Welcoming Charles F. Bolden as Next NASA Administrator (Probably)

Charles F. Bolden (NASA)

Charles F. Bolden (NASA).

It’s been a long wait, but has President Obama chosen the next NASA Administrator?

According to several news sources, it would appear a former astronaut may be taking the most senior NASA position. Retired Marine Major General Charles F. Bolden will travel to the White House on Monday to meet with the President and discuss the appointment.

Bolden is an experienced astronaut, having served on four Shuttle missions from 1986 to 1994, clocking up a total of 680 hours in Earth orbit.

Earlier this year there was some speculation that Charles F. Bolden Jr.’s name was being mentioned more often than the other contenders in the race replace ex-Administrator Michael Griffin. Judging by today’s press coverage, it appears the speculation was accurate and President Obama has decided on Griffin’s successor.

Bolden joined the space agency in 1981 and served on four Space Shuttle missions, including STS-61C (Columbia, 1986), STS-31 (Discovery, 1990), STS-45 (Atlantis, 1992) and STS-60 (Discovery, 1994).

Interestingly, Bolden was the pilot of Discovery when it delivered the Hubble Space Telescope in April 1990; nearly two decades later, the observatory is still going strong. Today, the STS-125 Atlantis mission carried out the first spacewalk of the final Hubble servicing flight.

In 1994, Bolden left NASA and became Deputy Commandant of Midshipmen at the US Naval Academy. In 2003, he left the Marine Corps as a Major General.

If this decision becomes official on Monday, Bolden will be faced with the toughest challenge he has ever had to confront. The political and financial challenges he will have to overcome as leader of the US space agency will be incredible. We face uncertain times, especially with the retirement of the Shuttle looming and the continuing flack the Constellation Program is receiving.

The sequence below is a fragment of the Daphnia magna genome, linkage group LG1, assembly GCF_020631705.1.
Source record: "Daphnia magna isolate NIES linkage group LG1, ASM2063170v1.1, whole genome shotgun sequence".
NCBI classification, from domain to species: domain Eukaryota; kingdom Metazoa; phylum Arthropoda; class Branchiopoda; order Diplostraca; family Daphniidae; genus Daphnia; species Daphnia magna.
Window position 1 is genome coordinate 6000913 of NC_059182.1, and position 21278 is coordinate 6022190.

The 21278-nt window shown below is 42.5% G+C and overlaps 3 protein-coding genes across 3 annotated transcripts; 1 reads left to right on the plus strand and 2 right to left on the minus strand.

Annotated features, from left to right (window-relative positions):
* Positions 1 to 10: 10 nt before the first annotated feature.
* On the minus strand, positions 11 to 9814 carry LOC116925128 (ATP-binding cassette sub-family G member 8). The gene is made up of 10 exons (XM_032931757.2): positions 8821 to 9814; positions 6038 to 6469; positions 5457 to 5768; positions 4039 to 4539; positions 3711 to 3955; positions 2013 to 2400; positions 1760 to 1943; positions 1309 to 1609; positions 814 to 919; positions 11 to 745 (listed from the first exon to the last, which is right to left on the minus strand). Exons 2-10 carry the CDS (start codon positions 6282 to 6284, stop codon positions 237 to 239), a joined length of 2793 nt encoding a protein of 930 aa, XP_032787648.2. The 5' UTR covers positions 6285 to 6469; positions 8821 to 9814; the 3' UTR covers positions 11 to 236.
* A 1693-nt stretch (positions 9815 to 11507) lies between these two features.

In many ways Charlie, I don’t envy you. But in others, how cool would it be to be in command of a space agency?!

Special thanks to @SpaceCrazed for the tip!

Sources: MSNBC, SpaceRef

About these ads

Mars Rover Spirit is Stuck in the Regolith

Spirit is stuck (NASA)

Mars Exploration Rover Spirit is in trouble again. She’s stuck.

The tenacious little robot has suffered traction problems before and has even been dragging around a broken wheel for the last three years, leaving the other five to take up the slack. Then there’s the dust storms that have hindered the life-giving solar panels ability to collect sunlight. And most recently, the on-board computers have been rebooting and Spirit’s flash memory has been forgetting to record data.

A little help here? Spirit has driven into soft ground, burying her wheels halfway. Engineers are working plans to extricate her. –A distress tweet from @MarsRovers

One of Spirit's buried wheels as taken by the front hazard-avoidance camera on Sol 1899, May 6th (NASA)

One of Spirit's buried wheels as taken by the front hazard-avoidance camera on Sol 1899, May 6th (NASA)

Now, she’s stuck in the Martian dirt after slipping backwards down a slope during a series of backward drives around a plateau called “Home Plate.”

Spirit is in a very difficult situation,” JPL project manager John Callas said. “We are proceeding methodically and cautiously. It may be weeks before we try moving Spirit again. Meanwhile, we are using Spirit’s scientific instruments to learn more about the physical properties of the soil that is giving us trouble.”

At JPL, a team have been assembled to try to find a solution to the problem with a model of the situation here on Earth. Unfortunately the wheels are stuck fast, half-buried, and scientists are increasingly worried that any attempts to free the struggling rover could make matters worse. The concern is for the chassis under the robot. Should it make contact with the rocks underneath, it would effectively beach itself, completely losing traction that could be used to free the wheels. In short, the situation is not good, but NASA is working overtime to find ways to get the rover on the road once more.

Fortunately, wind has helped the ailing rover recently, clearing excess dust off the solar panels, giving Spirit a much needed energy boost, but will it be enough to get her out of this difficult situation? If there’s a way, Spirit will find it, as let’s face it, she’s lived through a lot of hard knocks…